It is unlikely that a fast-bowling attack as fast and variously skilled as the West Indians during the 1980s will ever again be on show. The documentary Fire in Babylon shows them at their best and most frightening, while those who battled against them tell stories of wonder to this day. Andy Roberts, Michael Holding, Joel Garner and Colin Croft played together in 11 Test matches; replace Croft with Malcolm Marshall and you find to some surprise that the most magnificent of all quartets played together just six times. Later, the mature version of Marshall, along with Courtney Walsh, Curtly Ambrose, Patrick Patterson and Ian Bishop were other fearsome propositions, but those that followed them had little of the skill, only a hint of the pace and accuracy, and next to none of the magic. The folklore of cricket is all the more special for the electricity and brilliance the West Indian bowlers of what we might call a golden era brought to the game.
I thought of these men upon the news that Faf du Plessis had been suspended from the next Test match, at the Wanderers, after maintaining a slow over rate - not much above 12 an hour - for the second time in the last 12 months. He was also collared for 20% of his match fee. One supposes Clive Lloyd and Viv Richards would have missed a few games too.
Unsurprisingly, the current players argue that Test cricket has never been more enterprising and exciting. Results come thick and fast as the draw is consigned to the same corner of the memory bank as black-and-white television, typewriters and teletext, reverse charges, fax, videotape, analogue, and Apple's amazing first iPod. Michael Holding reckons West Indies bowled around 12 to 13 an hour, though they dropped well below that when successfully looking to save a Test against England in Trinidad in 1990. Under the temporary stewardship of Desmond Haynes, the rate hit rock bottom at nine an hour - cynicism for which no punishment was received. Ah well, that was then.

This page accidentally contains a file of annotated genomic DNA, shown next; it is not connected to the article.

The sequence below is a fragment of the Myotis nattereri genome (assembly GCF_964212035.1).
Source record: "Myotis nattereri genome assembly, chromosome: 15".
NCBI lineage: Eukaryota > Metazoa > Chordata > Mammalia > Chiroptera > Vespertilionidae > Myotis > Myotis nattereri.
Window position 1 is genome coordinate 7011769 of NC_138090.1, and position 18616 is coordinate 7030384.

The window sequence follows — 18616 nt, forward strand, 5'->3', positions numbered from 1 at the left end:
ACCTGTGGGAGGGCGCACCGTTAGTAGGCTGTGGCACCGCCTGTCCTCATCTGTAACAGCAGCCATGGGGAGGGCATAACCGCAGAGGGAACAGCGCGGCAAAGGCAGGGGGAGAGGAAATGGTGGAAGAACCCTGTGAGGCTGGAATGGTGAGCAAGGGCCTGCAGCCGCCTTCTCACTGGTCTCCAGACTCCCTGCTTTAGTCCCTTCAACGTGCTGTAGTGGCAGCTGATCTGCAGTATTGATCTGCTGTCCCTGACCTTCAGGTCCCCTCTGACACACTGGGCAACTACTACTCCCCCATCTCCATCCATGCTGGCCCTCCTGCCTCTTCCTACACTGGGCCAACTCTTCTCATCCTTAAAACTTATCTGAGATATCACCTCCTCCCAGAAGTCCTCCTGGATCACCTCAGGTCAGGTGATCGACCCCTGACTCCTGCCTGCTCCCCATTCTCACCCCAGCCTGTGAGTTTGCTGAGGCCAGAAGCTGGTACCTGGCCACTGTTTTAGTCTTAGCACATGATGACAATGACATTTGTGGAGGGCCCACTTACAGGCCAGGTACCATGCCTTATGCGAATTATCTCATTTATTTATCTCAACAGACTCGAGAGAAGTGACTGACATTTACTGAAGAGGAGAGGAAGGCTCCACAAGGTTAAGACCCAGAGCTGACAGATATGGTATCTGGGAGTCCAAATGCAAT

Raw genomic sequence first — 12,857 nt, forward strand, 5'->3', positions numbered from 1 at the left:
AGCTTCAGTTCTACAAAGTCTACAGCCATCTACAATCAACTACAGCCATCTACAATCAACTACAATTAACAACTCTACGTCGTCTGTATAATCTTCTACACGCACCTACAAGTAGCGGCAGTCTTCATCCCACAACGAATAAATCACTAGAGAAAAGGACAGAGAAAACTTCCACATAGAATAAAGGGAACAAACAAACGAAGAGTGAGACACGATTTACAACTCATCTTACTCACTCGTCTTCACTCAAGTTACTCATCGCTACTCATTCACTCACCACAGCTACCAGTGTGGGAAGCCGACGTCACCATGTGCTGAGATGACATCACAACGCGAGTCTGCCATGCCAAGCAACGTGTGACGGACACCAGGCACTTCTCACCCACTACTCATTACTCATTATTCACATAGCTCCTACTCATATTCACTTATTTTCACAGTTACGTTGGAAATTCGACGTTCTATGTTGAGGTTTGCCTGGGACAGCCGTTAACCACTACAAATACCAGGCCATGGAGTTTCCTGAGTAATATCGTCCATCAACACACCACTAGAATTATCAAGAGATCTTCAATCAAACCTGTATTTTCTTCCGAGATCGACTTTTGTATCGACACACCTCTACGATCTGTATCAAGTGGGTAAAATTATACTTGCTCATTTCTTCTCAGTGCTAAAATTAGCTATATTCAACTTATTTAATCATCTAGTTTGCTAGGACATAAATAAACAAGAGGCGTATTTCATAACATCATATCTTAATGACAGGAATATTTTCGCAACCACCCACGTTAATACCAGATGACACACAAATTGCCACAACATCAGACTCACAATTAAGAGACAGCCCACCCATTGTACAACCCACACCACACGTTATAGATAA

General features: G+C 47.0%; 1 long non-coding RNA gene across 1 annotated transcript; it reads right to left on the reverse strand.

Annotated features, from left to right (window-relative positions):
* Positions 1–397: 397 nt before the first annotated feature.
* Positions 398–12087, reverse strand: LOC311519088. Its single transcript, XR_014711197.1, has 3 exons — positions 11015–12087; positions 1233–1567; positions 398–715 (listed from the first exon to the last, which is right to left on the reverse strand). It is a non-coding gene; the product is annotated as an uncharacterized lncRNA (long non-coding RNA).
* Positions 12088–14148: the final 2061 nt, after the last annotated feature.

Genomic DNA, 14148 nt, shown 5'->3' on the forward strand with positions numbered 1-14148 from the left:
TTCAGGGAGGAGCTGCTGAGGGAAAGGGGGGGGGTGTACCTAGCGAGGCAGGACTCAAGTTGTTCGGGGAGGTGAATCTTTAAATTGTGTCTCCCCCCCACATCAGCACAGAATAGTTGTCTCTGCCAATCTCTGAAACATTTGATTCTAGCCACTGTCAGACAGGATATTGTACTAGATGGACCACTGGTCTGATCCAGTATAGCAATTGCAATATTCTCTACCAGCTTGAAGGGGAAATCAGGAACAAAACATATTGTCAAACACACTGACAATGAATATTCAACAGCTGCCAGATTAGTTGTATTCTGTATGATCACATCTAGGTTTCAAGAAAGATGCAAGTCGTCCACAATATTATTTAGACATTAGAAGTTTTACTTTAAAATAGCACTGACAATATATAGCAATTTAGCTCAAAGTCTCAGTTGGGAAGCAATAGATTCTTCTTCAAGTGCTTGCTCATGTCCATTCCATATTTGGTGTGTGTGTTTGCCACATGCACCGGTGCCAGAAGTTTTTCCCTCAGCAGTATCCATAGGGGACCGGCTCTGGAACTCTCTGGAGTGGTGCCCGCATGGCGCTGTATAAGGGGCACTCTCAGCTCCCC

Over rates do matter. So much time is wasted and the game, as viewed from the outer, often feels as if it doesn't care about those who pay the bucks to sustain it. The many drinks breaks - scheduled or otherwise - are unnecessary, and the forensic depth of discussion over field placements is excruciating. If four-day Test cricket is to be further explored, then 100 overs per day should be the ambition: a challenge indeed, given the strife to achieve 90!
Du Plessis will have to suck it up. Someone has to take the knuckle rap, though it seems unfair it is one of the game's very best men. Generally over rates are between 13 and 14 an hour these days, 15 at a guess in India and Sri Lanka. That is pretty feeble. The target should be 16 an hour, which would give Test cricket an even greater sense of purpose, and indicate to the spectator that the ambition to reward their attendance spreads wider than just achievement.
"There are myriad reasons for the healthy balance between bat and ball in 2018, but first among them must be the generally soft standard of batting that comes from the nanny state in which most cricketers are now reared"
Obviously enough, the common denominator between the du Plessis suspension and West Indies is the selection of four fast bowlers in the same attack. The stats prove that visiting teams have had issues at Newlands: over the last three years none had lasted for an innings of more than 74 overs, and Protea pacemen were the reason why; the pacemen and the pitch that is. It was a devil of a thing when India were in Cape Town a year ago, and not a great deal less demanding this past week in the second Test match against Pakistan, when the surface had the look of an imaginatively laid stone terrace, with its rough and ungrouted cracks edged by thick, juicy grass. From this grass the ball zipped around like a startled reptile, often striking to deadly effect.